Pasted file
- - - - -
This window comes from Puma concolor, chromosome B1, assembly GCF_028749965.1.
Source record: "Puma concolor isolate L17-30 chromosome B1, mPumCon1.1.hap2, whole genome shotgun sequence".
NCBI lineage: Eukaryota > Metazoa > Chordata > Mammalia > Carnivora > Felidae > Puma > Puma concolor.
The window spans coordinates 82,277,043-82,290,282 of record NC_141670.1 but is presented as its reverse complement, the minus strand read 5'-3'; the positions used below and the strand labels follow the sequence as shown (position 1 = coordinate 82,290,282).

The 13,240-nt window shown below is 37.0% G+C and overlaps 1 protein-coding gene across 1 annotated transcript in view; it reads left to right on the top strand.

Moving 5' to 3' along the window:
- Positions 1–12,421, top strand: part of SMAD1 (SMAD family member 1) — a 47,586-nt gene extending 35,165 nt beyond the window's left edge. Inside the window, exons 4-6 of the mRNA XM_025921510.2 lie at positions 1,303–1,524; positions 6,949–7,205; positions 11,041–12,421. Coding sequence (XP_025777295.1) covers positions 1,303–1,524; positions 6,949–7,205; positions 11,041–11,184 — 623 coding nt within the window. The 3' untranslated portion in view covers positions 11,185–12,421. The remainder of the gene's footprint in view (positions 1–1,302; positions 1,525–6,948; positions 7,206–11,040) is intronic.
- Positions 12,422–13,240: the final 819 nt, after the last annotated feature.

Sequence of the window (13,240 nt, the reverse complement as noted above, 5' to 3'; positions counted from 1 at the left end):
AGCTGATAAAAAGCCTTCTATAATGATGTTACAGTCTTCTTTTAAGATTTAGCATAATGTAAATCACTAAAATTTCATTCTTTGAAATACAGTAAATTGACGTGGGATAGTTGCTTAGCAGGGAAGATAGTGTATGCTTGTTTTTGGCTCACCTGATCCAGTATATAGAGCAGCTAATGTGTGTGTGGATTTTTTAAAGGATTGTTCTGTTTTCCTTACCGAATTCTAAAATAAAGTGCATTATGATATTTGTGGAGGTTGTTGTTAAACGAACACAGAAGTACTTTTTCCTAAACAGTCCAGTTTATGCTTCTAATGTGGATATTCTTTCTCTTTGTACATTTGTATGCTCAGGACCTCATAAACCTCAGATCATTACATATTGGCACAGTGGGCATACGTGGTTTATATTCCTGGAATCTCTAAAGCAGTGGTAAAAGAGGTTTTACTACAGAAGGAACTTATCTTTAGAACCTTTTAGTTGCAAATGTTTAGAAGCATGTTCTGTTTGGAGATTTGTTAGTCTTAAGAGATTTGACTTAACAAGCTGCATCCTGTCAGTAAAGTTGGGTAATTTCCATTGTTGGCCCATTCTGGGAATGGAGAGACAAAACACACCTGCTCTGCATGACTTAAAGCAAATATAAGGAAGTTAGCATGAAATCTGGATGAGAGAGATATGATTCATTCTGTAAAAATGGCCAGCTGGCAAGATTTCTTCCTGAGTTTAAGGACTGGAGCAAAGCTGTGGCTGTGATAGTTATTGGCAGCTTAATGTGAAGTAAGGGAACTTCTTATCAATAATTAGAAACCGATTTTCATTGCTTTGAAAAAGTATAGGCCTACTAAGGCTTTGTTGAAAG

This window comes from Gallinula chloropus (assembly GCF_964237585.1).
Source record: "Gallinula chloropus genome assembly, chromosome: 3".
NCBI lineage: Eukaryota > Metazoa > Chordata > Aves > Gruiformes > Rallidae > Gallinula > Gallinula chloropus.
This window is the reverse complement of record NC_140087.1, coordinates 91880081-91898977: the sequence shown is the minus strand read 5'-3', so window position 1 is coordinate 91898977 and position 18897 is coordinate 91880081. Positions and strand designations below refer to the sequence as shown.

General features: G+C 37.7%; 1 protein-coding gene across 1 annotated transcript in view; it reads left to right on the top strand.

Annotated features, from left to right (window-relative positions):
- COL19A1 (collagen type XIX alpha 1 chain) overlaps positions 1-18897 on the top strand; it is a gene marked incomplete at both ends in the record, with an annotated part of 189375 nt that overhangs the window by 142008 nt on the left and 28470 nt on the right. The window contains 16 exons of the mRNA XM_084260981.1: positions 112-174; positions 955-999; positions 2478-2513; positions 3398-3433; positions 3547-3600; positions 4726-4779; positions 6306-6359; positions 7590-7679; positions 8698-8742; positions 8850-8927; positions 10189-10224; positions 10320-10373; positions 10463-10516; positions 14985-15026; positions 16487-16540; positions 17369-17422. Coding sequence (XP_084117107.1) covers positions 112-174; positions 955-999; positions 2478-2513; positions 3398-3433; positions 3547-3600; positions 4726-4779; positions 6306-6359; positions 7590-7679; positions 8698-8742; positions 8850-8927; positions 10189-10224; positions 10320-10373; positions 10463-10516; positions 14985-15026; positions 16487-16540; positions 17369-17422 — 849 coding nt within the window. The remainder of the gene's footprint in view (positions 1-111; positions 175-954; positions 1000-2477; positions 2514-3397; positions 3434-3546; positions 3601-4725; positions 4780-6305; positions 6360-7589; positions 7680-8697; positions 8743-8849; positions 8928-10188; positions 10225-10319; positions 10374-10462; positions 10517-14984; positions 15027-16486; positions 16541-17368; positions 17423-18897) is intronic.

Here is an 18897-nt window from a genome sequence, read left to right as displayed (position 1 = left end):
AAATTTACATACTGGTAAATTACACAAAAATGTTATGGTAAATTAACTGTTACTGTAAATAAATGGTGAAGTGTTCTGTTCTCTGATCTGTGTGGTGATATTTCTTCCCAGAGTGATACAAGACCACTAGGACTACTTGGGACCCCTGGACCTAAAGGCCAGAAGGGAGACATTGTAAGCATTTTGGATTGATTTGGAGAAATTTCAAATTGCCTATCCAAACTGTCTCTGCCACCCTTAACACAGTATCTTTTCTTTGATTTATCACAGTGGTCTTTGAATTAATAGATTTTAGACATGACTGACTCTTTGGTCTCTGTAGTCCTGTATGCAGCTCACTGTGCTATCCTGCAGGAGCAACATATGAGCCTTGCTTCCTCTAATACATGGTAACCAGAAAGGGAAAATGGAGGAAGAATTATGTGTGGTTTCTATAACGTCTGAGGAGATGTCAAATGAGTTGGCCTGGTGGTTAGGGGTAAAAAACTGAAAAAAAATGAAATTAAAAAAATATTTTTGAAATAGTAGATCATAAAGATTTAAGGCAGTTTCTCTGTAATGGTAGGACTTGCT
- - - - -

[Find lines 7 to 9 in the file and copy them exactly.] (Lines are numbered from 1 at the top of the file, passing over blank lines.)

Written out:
- Positions 1–12,421, top strand: part of SMAD1 (SMAD family member 1) — a 47,586-nt gene extending 35,165 nt beyond the window's left edge. Inside the window, exons 4-6 of the mRNA XM_025921510.2 lie at positions 1,303–1,524; positions 6,949–7,205; positions 11,041–12,421. Coding sequence (XP_025777295.1) covers positions 1,303–1,524; positions 6,949–7,205; positions 11,041–11,184 — 623 coding nt within the window. The 3' untranslated portion in view covers positions 11,185–12,421. The remainder of the gene's footprint in view (positions 1–1,302; positions 1,525–6,948; positions 7,206–11,040) is intronic.
- Positions 12,422–13,240: the final 819 nt, after the last annotated feature.

Sequence of the window (13,240 nt, the reverse complement as noted above, 5' to 3'; positions counted from 1 at the left end):